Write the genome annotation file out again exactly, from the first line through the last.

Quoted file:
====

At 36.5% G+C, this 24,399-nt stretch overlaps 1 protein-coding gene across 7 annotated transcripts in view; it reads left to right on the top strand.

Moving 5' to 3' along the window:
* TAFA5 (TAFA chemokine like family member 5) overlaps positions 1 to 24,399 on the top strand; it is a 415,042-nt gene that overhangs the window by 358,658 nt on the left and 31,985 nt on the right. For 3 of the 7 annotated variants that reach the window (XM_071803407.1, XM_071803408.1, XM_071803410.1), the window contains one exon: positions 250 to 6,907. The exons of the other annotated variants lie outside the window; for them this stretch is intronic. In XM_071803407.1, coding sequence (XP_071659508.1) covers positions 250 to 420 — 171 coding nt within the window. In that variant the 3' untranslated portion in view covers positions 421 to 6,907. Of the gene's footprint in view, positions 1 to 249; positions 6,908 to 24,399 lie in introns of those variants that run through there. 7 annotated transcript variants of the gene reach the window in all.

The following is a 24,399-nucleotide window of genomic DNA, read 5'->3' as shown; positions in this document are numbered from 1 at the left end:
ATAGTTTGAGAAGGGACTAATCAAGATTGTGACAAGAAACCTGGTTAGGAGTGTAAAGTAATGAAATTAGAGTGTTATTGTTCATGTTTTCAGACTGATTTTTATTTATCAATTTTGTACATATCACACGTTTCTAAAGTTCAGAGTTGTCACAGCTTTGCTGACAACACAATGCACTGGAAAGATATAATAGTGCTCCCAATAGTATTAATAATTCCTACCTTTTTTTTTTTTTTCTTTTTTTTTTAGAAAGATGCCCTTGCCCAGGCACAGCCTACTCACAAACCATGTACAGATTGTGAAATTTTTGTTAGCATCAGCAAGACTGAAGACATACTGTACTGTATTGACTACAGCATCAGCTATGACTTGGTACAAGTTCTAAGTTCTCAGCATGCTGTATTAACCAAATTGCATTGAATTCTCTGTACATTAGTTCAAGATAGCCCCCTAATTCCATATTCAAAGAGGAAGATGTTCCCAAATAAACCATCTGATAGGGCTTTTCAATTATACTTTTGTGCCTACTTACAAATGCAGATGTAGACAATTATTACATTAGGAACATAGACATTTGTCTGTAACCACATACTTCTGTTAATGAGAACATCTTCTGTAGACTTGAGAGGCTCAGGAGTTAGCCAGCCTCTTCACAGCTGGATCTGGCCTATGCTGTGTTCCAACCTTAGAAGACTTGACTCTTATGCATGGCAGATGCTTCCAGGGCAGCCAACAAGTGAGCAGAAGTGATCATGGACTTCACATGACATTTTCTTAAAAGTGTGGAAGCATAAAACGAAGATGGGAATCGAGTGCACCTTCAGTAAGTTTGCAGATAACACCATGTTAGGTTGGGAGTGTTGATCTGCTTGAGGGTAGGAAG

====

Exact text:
At 36.5% G+C, this 24,399-nt stretch overlaps 1 protein-coding gene across 7 annotated transcripts in view; it reads left to right on the top strand.

Moving 5' to 3' along the window:
* TAFA5 (TAFA chemokine like family member 5) overlaps positions 1 to 24,399 on the top strand; it is a 415,042-nt gene that overhangs the window by 358,658 nt on the left and 31,985 nt on the right. For 3 of the 7 annotated variants that reach the window (XM_071803407.1, XM_071803408.1, XM_071803410.1), the window contains one exon: positions 250 to 6,907. The exons of the other annotated variants lie outside the window; for them this stretch is intronic. In XM_071803407.1, coding sequence (XP_071659508.1) covers positions 250 to 420 — 171 coding nt within the window. In that variant the 3' untranslated portion in view covers positions 421 to 6,907. Of the gene's footprint in view, positions 1 to 249; positions 6,908 to 24,399 lie in introns of those variants that run through there. 7 annotated transcript variants of the gene reach the window in all.

The following is a 24,399-nucleotide window of genomic DNA, read 5'->3' as shown; positions in this document are numbered from 1 at the left end:
ATAGTTTGAGAAGGGACTAATCAAGATTGTGACAAGAAACCTGGTTAGGAGTGTAAAGTAATGAAATTAGAGTGTTATTGTTCATGTTTTCAGACTGATTTTTATTTATCAATTTTGTACATATCACACGTTTCTAAAGTTCAGAGTTGTCACAGCTTTGCTGACAACACAATGCACTGGAAAGATATAATAGTGCTCCCAATAGTATTAATAATTCCTACCTTTTTTTTTTTTTTCTTTTTTTTTTAGAAAGATGCCCTTGCCCAGGCACAGCCTACTCACAAACCATGTACAGATTGTGAAATTTTTGTTAGCATCAGCAAGACTGAAGACATACTGTACTGTATTGACTACAGCATCAGCTATGACTTGGTACAAGTTCTAAGTTCTCAGCATGCTGTATTAACCAAATTGCATTGAATTCTCTGTACATTAGTTCAAGATAGCCCCCTAATTCCATATTCAAAGAGGAAGATGTTCCCAAATAAACCATCTGATAGGGCTTTTCAATTATACTTTTGTGCCTACTTACAAATGCAGATGTAGACAATTATTACATTAGGAACATAGACATTTGTCTGTAACCACATACTTCTGTTAATGAGAACATCTTCTGTAGACTTGAGAGGCTCAGGAGTTAGCCAGCCTCTTCACAGCTGGATCTGGCCTATGCTGTGTTCCAACCTTAGAAGACTTGACTCTTATGCATGGCAGATGCTTCCAGGGCAGCCAACAAGTGAGCAGAAGTGATCATGGACTTCACATGACATTTTCTTAAAAGTGTGGAAGCATAAAACGAAGATGGGAATCGAGTGCACCTTCAGTAAGTTTGCAGATAACACCATGTTAGGTTGGGAGTGTTGATCTGCTTGAGGGTAGGAAG